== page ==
However, finding your way around the Dutch banking world can be confusing for internationals. Like how Dutchies are incredibly fond of cards and rarely use cash! But not just any card: in the Netherlands, debit cards are your golden ticket to pretty much everything. 

Warning! Your international bank cards may not work in the Netherlands. To avoid any nasty surprises at the checkout, you’ll need a Maestro or VPay debit card. Luckily, you’ll get one of these if you open a Dutch bank account!

To get you paying for your stroopwafels in no time, here’s all you need to know about opening a bank account in the Netherlands!

READ MORE | All you need to know about banking in the Netherlands: debit cards, credit cards and online banks

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How to open a Dutch bank account

There are a few things you’ll need to have in order but, once sorted, getting a Dutch bank account is super easy! Just follow these simple steps:  

1. Choose your new Dutch bank and your account types 👩‍💻

When choosing your Dutch bank, it is a good idea to do a little research to find out which bank will best suit your needs. There are three major banks in the Netherlands: ABN AMRO, ING, and Rabobank.

Of course, the best banks for Dutchies aren’t necessarily the best banks for internationals. Both ABN AMRO and ING offer English websites, but some challenger banks, like bunq and Revolut, are built for foreigners — offering support for various languages and easy international transfers.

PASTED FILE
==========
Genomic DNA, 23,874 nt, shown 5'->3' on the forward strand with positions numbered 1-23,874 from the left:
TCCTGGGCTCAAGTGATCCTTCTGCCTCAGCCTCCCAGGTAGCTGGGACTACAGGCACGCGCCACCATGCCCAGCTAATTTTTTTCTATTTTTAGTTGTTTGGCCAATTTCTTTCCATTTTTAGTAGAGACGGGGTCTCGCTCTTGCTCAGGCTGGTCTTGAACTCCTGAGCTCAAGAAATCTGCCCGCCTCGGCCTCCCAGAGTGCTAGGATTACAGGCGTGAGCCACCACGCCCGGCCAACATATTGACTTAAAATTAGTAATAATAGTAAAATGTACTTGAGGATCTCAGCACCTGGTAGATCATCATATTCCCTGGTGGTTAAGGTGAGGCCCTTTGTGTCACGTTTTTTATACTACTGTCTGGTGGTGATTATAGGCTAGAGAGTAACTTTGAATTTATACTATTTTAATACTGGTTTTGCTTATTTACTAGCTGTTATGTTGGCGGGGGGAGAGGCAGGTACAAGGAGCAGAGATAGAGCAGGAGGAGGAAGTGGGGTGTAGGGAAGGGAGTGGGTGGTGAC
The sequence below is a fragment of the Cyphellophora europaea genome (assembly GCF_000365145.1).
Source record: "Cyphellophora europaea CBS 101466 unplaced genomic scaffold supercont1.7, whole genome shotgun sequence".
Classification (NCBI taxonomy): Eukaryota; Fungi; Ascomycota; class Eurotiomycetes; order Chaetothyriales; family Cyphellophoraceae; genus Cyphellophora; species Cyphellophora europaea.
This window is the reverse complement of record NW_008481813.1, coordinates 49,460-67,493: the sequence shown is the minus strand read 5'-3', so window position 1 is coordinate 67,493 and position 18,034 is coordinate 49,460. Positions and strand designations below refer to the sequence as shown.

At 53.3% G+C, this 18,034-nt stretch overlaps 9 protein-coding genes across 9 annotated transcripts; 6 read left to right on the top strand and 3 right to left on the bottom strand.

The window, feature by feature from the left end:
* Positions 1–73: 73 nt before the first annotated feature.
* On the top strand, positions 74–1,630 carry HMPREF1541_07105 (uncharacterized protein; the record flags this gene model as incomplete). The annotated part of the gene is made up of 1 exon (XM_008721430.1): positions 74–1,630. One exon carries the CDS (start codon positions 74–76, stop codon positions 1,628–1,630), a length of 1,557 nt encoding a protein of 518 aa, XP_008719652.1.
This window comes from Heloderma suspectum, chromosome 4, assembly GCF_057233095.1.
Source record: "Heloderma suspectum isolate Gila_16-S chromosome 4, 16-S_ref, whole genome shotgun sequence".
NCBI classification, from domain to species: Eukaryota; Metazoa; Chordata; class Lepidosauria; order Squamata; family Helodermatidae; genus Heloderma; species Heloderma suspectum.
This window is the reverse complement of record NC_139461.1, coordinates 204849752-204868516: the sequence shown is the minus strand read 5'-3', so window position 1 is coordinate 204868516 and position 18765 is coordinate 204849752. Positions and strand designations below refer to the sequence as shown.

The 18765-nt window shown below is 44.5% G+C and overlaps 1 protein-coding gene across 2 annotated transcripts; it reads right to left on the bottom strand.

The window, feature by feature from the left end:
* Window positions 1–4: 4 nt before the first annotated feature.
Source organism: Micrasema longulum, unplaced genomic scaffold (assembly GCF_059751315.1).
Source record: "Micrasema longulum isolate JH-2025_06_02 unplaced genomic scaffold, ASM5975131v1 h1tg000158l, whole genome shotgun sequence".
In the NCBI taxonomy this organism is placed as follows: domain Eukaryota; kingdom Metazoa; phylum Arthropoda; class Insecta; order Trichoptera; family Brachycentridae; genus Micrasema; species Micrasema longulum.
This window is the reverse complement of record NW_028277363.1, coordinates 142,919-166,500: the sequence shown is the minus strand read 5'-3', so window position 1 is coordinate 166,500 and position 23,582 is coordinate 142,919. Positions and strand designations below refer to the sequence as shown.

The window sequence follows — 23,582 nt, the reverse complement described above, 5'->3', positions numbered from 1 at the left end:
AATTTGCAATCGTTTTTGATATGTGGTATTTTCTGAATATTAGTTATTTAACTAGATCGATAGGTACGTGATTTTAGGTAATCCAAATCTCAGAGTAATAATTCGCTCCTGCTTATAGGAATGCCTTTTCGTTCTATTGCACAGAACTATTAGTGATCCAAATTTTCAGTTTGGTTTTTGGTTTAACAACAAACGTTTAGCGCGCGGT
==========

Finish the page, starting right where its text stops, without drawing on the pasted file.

READ MORE | These are the best banks for expats in the Netherlands

2. Gather your identification documents and BSN 📝

To open a Dutch bank account after you’ve arrived in the Netherlands, you’ll need to find the following documents: 

  • Proof of ID (passport or identification card) 
  • Proof of address (for example, your rental contract or a utility bill)
  • Your Dutch residence permit or registration with the Foreign Police (If you are not an EU citizen)
  • Citizen service number (BSN) 

You receive your BSN (burgerservicenummer) when you register with your new Dutch municipality. If you don’t have a BSN number yet, some banks, like bunq or ABN AMRO, allow you to provide this later. 

READ MORE | At these Dutch banks, you can open an account BEFORE getting a BSN

3. Attend your bank or sign up online 🤝

Now let’s get to the good stuff. To open your Dutch bank account, you have a few options: attend your local banking branch or use the bank’s website.

Book a meeting at a local branch

To verify your identity when first opening an account, traditional banks like ING and Rabobank require you to attend one of their offices.